Five questions to ask data-leak protection vendors before buyingBy Cara Garretson
Setting up a data-leak protection product on your network can be quite a lot of work. You must create all the necessary policies, establish where sensitive data resides and decide which communication channels should be monitored for violations. But before you can begin, you've got to find yourself an appropriate vendor. Here are some guidelines:
1. What types of data can the product identify? If you are simply trying to ensure that the basics are covered – employees' Social Security numbers, customers' credit card numbers – you may be happy with a lower-end product. These can watch for numbers based on their format and block them from leaving the network. But if you want to make sure all of the company's intellectual property is protected (R&D project names, sales and projection numbers), you would benefit from a higher-end product. These use more complex algorithms to identify all such data and block it from leaving the organization without proper authorization.
2.Where does the tool protect data? Does the tool protect data stored on the endpoints (usually PCs and laptops)? Does it protect data stored on the network (servers, storage-area networks, nearline storage)? Hand-and-hand with the way a product identifies sensitive data is the places in which it scans for that data. If you choose a product that blocks sensitive information from outbound communication channels such as e-mail and instant messaging but has no clue when an employee copies the company's financials to a thumb drive, you may be leaving your organization's back door wide open. Additionally, this product category sprang to life by watching data in motion, such as e-mail and IM. However, increasingly the tools can scan data at rest. If you opt for this feature, which endpoints will the product scan? One that only protects data stored on the endpoint but can't find it in e-mail archives won't help you get an enterprise-wide view of all the sensitive information floating around.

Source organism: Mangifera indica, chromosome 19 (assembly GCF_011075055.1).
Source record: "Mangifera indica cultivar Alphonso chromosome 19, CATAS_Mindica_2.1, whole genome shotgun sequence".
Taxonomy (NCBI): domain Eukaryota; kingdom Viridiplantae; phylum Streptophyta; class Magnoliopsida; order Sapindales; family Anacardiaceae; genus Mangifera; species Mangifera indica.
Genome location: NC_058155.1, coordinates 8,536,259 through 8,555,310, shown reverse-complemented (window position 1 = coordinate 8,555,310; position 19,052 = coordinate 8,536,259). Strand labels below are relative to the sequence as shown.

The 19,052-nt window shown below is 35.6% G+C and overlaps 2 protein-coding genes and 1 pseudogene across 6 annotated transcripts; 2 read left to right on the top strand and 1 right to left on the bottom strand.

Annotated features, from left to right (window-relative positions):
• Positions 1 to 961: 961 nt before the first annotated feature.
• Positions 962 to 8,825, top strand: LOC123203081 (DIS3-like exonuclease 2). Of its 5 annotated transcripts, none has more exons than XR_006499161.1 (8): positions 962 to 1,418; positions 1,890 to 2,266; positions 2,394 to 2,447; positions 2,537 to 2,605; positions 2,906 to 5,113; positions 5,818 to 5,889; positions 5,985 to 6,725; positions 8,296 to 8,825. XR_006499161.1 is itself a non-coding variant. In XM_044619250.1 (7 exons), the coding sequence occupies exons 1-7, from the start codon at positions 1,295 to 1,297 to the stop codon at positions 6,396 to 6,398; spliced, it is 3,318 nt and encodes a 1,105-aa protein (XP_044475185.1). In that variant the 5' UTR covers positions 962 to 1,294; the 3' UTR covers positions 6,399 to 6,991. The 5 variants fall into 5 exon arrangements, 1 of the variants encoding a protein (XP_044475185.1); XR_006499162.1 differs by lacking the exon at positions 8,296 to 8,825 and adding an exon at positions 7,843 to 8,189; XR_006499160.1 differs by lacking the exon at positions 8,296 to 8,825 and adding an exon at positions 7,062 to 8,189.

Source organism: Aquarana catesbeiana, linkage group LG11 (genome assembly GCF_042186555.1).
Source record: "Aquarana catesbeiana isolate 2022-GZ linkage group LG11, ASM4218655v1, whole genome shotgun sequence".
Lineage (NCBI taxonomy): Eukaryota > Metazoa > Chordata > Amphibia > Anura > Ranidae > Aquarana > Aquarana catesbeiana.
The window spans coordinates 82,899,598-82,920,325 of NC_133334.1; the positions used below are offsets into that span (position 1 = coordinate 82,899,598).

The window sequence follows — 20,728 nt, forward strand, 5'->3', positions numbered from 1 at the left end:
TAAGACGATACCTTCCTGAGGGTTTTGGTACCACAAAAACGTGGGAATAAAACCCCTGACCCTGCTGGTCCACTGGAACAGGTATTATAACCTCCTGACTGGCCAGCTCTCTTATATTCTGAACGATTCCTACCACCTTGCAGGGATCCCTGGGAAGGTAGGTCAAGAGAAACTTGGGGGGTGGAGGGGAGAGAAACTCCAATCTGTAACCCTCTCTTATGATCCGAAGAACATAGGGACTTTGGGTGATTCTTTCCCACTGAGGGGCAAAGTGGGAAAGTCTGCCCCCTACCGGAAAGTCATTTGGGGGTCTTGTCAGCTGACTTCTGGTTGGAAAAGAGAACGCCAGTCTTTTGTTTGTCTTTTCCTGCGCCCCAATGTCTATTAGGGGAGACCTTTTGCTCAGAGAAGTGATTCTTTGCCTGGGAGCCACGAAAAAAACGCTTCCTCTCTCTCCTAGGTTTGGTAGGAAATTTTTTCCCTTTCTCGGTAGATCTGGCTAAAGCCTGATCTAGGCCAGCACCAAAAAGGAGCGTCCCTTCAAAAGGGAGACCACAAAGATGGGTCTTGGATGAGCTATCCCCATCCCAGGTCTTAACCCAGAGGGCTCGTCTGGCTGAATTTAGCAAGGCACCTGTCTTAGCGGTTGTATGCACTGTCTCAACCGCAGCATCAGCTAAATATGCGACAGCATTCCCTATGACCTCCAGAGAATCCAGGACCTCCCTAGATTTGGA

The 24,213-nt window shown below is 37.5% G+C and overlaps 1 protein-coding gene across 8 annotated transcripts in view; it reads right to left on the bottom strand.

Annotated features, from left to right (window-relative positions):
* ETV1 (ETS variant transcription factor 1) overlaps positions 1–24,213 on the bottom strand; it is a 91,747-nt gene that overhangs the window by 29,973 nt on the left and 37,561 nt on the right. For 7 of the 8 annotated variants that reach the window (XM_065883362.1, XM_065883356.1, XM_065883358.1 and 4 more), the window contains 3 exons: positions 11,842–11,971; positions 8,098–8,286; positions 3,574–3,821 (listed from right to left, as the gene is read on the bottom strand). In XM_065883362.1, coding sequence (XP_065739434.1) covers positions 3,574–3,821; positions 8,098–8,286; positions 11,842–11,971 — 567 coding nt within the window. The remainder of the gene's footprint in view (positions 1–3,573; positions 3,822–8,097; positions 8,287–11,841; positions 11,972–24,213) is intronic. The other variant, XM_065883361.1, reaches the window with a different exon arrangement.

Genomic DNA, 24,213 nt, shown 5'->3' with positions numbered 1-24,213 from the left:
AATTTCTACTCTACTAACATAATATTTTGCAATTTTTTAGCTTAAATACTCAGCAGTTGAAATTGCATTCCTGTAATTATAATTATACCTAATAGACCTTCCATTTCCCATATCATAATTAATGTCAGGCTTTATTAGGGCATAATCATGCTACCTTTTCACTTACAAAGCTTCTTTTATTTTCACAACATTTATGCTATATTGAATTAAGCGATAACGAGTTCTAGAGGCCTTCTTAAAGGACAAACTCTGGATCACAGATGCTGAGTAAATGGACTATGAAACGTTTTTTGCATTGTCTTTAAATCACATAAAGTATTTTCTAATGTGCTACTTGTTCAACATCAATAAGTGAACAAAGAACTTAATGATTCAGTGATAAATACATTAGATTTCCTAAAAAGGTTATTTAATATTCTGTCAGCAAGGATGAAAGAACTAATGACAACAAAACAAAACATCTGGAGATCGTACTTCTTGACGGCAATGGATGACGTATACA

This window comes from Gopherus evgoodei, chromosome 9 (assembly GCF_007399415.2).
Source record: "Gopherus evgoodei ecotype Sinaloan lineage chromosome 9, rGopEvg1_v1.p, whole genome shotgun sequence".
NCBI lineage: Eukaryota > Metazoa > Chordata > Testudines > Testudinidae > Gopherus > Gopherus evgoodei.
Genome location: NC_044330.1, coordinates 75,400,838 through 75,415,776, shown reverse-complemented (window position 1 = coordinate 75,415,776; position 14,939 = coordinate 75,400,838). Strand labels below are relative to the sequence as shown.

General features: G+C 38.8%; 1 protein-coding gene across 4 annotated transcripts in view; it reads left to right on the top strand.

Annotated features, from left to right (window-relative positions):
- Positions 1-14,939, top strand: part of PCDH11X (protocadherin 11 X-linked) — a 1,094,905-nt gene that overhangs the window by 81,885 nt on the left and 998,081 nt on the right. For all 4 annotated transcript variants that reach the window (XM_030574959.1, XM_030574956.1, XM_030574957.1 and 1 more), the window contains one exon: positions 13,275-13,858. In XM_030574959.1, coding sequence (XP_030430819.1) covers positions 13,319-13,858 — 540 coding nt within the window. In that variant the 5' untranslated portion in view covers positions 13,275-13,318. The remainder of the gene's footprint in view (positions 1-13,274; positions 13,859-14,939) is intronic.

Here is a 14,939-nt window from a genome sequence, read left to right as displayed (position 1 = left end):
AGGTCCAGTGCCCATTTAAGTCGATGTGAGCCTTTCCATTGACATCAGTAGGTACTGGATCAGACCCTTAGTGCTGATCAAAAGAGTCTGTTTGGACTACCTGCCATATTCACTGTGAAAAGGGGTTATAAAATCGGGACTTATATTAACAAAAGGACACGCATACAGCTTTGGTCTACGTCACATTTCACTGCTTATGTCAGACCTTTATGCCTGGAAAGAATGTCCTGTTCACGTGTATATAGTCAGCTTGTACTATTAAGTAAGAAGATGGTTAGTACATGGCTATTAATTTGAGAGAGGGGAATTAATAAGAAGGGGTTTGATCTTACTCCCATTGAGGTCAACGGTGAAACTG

3. How hard is it to establish policies? Find out what this procedure entails before you buy. Can non-IT business managers use the tools to help them label which data qualifies as "sensitive"? Will setting up policies require buying consulting time from the vendor? How easy is it to modify established policies? What is the recommended process for testing policies before the product goes live?
4. When a violation is encountered, what choices of action does the products offer? Does the tool simply alert administrators of violations, or can it block the transaction from happening? Does it alert the user as well, and give him an opportunity to enter a reason? Does the tool create an audit trail for forensic purposes?
5. What other products does this tool work with? Can it share policies or exchange data with other products such as e-mail security, identity management or access management offerings?